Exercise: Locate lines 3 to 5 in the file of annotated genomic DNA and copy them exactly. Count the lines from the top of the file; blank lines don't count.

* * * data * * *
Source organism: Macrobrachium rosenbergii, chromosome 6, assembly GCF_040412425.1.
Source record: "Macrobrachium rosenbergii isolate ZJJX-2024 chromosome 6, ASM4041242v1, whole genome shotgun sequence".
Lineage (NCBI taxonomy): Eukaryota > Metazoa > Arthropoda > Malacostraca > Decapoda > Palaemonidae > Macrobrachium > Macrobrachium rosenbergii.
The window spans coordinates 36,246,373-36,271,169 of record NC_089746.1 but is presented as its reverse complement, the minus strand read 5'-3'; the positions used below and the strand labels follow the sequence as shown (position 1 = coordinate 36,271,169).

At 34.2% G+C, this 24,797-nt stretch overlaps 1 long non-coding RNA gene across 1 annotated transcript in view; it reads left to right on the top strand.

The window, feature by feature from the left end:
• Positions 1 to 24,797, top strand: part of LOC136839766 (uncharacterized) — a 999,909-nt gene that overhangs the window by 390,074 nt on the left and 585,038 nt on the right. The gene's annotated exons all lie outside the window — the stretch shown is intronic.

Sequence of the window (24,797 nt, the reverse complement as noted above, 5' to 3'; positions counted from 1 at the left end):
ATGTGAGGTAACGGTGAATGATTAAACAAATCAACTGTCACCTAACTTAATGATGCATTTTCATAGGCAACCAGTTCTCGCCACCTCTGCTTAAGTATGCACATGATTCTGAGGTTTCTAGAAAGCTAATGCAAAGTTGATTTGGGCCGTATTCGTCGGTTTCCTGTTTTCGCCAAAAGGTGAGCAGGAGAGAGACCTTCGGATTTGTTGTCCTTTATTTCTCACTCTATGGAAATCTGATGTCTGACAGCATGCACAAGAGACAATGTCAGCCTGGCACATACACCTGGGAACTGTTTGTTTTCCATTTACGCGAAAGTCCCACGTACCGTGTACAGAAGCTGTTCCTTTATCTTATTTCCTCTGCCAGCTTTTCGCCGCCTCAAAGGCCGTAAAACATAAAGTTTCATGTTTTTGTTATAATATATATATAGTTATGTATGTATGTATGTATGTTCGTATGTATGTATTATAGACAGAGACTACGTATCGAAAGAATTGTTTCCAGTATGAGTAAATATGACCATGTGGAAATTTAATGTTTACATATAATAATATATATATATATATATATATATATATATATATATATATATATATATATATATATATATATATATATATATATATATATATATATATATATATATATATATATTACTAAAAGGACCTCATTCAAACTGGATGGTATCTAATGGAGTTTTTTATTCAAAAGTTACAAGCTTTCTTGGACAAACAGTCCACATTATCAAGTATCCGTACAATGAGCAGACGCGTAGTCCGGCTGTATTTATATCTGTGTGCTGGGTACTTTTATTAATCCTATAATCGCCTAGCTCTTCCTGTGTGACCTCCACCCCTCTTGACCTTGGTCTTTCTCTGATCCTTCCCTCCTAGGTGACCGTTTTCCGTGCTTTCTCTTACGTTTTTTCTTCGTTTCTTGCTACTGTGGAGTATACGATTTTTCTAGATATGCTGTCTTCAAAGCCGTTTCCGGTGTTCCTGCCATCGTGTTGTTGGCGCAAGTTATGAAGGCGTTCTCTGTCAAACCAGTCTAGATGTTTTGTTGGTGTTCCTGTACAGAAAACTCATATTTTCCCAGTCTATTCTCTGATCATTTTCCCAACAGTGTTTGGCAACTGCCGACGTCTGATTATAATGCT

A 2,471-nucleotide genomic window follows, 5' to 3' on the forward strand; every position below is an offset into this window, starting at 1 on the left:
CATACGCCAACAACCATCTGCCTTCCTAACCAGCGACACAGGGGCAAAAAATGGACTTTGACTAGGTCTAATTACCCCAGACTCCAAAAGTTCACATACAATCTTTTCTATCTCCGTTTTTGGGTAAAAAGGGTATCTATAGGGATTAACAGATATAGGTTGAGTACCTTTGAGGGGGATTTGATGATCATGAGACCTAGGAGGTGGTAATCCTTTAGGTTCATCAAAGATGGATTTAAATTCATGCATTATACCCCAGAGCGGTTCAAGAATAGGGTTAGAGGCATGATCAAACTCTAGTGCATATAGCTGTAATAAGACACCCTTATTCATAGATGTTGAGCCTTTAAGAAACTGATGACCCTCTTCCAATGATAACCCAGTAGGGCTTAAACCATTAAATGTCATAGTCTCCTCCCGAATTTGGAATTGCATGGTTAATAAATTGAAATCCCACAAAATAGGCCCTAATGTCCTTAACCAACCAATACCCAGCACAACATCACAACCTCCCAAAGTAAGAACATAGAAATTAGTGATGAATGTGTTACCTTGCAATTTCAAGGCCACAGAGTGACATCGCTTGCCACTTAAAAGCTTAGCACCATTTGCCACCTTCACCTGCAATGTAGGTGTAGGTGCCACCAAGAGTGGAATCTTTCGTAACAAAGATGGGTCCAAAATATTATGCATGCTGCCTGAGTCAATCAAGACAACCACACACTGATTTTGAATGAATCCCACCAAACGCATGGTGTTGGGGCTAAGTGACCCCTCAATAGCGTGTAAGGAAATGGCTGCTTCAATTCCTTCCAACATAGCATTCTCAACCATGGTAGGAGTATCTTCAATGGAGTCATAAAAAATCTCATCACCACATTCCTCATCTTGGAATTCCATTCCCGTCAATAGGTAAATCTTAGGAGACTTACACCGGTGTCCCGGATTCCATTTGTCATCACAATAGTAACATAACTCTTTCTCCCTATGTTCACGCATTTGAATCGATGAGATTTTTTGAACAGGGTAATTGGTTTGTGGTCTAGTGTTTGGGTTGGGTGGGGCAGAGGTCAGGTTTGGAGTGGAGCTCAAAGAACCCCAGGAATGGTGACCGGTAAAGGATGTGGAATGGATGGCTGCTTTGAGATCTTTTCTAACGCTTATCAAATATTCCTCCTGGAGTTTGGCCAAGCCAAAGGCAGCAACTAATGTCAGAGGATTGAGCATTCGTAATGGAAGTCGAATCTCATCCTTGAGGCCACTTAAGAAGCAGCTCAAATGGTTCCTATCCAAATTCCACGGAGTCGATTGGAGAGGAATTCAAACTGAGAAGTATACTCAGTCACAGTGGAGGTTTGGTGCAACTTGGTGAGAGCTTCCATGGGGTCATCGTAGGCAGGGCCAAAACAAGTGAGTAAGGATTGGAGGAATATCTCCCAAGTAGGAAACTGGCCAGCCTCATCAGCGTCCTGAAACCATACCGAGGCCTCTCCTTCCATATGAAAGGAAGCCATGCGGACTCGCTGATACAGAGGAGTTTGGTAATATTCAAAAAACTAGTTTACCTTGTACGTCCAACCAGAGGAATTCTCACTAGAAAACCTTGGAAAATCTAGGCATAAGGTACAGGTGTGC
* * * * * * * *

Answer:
Lineage (NCBI taxonomy): Eukaryota > Metazoa > Arthropoda > Malacostraca > Decapoda > Palaemonidae > Macrobrachium > Macrobrachium rosenbergii.
The window spans coordinates 36,246,373-36,271,169 of record NC_089746.1 but is presented as its reverse complement, the minus strand read 5'-3'; the positions used below and the strand labels follow the sequence as shown (position 1 = coordinate 36,271,169).

At 34.2% G+C, this 24,797-nt stretch overlaps 1 long non-coding RNA gene across 1 annotated transcript in view; it reads left to right on the top strand.